Don't Miss Out on the Chance to Boost Your Bottom Line with Tax Incentives
By Marky Moore Founder, Capital Review Group | October 11, 2015
Hotel owners wrestle with numerous costs in the operation of their businesses, from staffing to paying sales taxes to expenses associated with maintaining the building. Fortunately, the federal tax code equips businesses in the hospitality industry with an array of incentives and strategies to help offset these costs. However, these potentially lucrative opportunities for tax savings are often overlooked by businesses that are unaware how to capture them. By reexamining their tax-planning strategies, hoteliers may uncover substantial savings that will reduce their tax burdens and improve the cash flow of their businesses.
Sales Tax Review
Nearly 10,000 sales and use tax jurisdictions exist in the United States. As a result, the landscape of sales and use taxes forms a mystifying mosaic of rates and exemptions that vary between localities. Hotels in particular contend with an assortment of sales taxes arising from various facets of their operations, such as occupancy taxes or taxes associated with banquets or the sales of items in the gift shop or restaurant. As a result, many businesses, particularly those that operate in multiple jurisdictions, erroneously overpay these taxes. Investing in a professional sales tax review will help businesses identify overpayments so that they may properly claim refunds.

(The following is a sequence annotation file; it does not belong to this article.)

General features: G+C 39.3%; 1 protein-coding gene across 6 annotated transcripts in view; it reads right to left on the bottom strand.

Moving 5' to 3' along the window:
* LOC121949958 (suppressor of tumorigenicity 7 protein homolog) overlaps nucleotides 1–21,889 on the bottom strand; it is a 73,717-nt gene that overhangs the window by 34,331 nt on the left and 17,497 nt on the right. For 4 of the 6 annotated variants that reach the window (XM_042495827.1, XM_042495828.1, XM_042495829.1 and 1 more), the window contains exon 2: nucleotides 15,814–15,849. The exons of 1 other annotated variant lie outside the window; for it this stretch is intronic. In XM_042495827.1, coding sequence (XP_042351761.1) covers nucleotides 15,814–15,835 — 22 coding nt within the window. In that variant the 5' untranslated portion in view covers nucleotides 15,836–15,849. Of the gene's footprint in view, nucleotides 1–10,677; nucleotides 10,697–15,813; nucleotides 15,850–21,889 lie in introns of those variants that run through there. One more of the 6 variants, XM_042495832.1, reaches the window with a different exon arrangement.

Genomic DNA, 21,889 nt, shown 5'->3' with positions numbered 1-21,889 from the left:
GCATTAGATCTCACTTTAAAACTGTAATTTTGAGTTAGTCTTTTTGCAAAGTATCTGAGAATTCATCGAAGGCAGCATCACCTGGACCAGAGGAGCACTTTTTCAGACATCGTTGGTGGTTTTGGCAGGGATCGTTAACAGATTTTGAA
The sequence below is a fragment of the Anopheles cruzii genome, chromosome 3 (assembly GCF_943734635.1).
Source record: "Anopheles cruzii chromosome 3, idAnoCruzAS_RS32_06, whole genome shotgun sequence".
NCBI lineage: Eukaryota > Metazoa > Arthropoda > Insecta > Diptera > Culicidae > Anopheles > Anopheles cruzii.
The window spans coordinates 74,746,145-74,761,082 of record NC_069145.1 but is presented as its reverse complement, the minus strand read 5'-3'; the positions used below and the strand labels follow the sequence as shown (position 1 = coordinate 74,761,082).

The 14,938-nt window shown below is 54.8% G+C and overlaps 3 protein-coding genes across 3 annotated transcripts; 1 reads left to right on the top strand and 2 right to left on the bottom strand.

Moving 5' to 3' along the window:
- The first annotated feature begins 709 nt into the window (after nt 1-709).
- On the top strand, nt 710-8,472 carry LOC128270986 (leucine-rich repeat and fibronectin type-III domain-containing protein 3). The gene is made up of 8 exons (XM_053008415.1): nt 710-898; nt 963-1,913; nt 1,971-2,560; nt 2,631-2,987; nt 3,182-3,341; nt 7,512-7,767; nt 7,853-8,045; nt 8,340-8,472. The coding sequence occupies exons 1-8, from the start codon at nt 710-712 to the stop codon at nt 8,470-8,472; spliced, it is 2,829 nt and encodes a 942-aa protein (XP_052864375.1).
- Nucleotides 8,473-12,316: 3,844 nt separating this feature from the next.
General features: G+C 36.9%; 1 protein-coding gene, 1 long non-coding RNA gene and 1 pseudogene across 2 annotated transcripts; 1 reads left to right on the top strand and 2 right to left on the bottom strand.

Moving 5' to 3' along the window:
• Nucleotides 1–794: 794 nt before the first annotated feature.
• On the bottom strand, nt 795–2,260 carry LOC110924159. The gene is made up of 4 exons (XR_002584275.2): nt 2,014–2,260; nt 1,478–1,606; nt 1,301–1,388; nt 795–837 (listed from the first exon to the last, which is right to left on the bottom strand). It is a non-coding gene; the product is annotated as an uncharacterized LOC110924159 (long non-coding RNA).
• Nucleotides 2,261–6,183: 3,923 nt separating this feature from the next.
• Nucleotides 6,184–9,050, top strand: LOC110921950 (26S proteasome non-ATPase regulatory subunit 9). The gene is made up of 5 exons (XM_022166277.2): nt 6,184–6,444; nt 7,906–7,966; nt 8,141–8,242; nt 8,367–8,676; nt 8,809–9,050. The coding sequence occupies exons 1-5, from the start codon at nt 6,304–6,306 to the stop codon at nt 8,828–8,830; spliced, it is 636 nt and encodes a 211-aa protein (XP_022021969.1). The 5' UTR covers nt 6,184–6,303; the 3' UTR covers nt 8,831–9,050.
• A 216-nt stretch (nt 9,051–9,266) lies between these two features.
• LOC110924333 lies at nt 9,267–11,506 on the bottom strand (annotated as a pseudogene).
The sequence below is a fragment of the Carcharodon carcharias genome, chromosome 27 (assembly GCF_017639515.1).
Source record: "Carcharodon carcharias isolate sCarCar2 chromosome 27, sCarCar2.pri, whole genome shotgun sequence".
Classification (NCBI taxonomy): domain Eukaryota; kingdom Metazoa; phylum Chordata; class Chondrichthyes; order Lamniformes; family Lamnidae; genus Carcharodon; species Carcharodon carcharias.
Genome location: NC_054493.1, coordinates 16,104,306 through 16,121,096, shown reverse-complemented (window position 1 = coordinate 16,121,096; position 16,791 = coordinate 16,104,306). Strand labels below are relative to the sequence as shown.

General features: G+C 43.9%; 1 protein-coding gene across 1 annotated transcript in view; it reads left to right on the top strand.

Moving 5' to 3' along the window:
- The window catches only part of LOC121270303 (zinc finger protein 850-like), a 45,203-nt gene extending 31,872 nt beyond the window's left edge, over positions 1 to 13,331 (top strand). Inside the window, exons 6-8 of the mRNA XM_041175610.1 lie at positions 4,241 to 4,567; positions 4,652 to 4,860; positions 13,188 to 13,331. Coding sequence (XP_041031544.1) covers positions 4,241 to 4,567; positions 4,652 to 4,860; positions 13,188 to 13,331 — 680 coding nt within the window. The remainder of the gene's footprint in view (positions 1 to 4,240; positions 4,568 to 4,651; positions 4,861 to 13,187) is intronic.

Work Opportunity Tax Credit (WOTC)
Hiring new employees is an expensive yet necessary step in maintaining a business. The federal Work Opportunity Tax Credit (WOTC) helps to reduce the financial sting of the staffing process by allowing employers a credit of up to $9,000 per new employee hired from a qualifying target group. Target groups include those who have traditionally faced significant barriers to employment, such as certain veterans, youths, ex-offenders, and recipients of government assistance. A complete list of the specifications for each target group is available at the U.S. Department of Labor's website.
The credit is available to businesses of all sizes, and there is no limit on the number of new hires who may qualify. As long as an eligible employee works for at least 120 hours, the business can receive a credit for all wages paid. If the worker completes between 120 and 400 hours, the credit amounts to 25 percent of the first year wages, up to $6,000. If the worker completes more than 400 hours, the employer receives a credit of 40% of wages paid, up to $6,000. Employers may capture the maximum tax savings of $9,000 over two years by hiring eligible long-term recipients of family assistance. In that case, the credit amounts to 40 percent of wages earned during the first year and fifty percent of second-year wages, up to $10,000 annually. Employers seeking to claim WOTC must request certification from a state workforce agency by filing a Form 8850 within 28 days of the new hire's first day of work. If the state agency approves the application, the employer then must file with the IRS.